In 2008, Michelle Obama Wasn’t Sure America Was ‘Ready’ For A Black President
Nathan Congleton/NBC/NBCU Photo Bank
It’s a feeling I’m sure many of us were familiar with, and apparently forever first lady Michelle Obama felt the same way when her husband, Barack Obama, was running for President in 2008. America wasn’t “ready” for a Black president. “One of the reasons why I agreed to support Barack’s run for president was that deep down I was like, ‘there’s no way he’s going to win.’ And we can just sort of get this out of the way, and I can be that supportive wife going ‘oh, honey, you tried. Um, OK, now let’s go back to our lives as usual,'” she recalled Monday  during a London event to promote her new book, and all-around best-seller Becoming according to CNN. “That was my whole plan, you know, because I didn’t believe that America was ready for a black president, let alone a black president named Barack Hussein Obama,” she added. Turns out she had to eat her words, but at the event, which was hosted by author Chimamanda Ngozi Adichie, Obama also noted that it was not wise to take her husband’s presidency as the end to racism in America (which we can clearly see it was not.)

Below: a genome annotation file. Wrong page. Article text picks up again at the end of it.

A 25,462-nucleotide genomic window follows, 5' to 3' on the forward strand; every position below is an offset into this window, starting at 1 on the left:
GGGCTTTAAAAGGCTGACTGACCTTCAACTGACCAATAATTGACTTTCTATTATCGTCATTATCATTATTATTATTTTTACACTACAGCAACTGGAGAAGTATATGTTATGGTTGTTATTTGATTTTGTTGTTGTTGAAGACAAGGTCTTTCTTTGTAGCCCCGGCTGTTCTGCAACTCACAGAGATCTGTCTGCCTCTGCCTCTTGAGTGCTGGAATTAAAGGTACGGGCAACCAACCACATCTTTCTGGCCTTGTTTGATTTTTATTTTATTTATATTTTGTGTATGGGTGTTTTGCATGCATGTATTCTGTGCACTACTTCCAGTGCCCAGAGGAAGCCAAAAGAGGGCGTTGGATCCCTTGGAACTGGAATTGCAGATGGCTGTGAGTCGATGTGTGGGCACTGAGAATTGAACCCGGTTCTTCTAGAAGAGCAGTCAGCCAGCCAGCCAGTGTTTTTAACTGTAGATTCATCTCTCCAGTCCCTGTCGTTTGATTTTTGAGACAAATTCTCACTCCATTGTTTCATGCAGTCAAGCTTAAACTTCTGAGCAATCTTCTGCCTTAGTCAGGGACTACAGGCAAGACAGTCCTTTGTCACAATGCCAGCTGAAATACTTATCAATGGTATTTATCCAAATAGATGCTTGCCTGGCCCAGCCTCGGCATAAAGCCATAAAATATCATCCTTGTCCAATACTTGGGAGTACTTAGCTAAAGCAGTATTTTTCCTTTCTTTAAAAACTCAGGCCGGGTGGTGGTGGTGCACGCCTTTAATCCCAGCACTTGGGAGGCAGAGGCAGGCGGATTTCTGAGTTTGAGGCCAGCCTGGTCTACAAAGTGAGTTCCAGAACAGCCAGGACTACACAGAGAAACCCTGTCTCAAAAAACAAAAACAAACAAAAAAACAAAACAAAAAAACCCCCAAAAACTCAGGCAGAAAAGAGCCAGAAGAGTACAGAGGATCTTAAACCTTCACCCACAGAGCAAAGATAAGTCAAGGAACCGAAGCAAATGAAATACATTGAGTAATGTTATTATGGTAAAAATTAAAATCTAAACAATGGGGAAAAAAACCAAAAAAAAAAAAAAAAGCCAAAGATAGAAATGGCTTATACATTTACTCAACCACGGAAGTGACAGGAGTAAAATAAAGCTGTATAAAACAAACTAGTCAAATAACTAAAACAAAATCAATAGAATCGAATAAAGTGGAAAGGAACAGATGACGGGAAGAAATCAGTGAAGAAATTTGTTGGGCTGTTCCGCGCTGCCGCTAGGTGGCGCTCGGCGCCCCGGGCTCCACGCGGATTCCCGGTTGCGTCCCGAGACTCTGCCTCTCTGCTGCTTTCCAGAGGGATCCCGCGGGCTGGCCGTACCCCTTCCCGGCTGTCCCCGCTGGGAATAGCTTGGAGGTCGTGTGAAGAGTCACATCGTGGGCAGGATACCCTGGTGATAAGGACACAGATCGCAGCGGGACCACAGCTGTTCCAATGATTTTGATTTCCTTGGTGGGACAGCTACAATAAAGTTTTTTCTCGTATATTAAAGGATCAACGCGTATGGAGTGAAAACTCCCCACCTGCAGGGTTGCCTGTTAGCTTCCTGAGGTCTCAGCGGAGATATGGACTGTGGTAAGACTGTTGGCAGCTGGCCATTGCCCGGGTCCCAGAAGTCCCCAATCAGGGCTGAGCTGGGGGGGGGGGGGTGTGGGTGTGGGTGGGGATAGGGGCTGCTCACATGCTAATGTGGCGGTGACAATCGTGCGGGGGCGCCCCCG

“My grandparents’ lives were affected by Jim Crow. We mistakenly thought that Barack Obama was going to erase hundreds of years of history in eight years. That is ridiculous,” she said. “We are putting down markers, we make progress and going backward doesn’t mean the progress wasn’t real. It just means that it’s hard. What we are trying to do is shift culture.”


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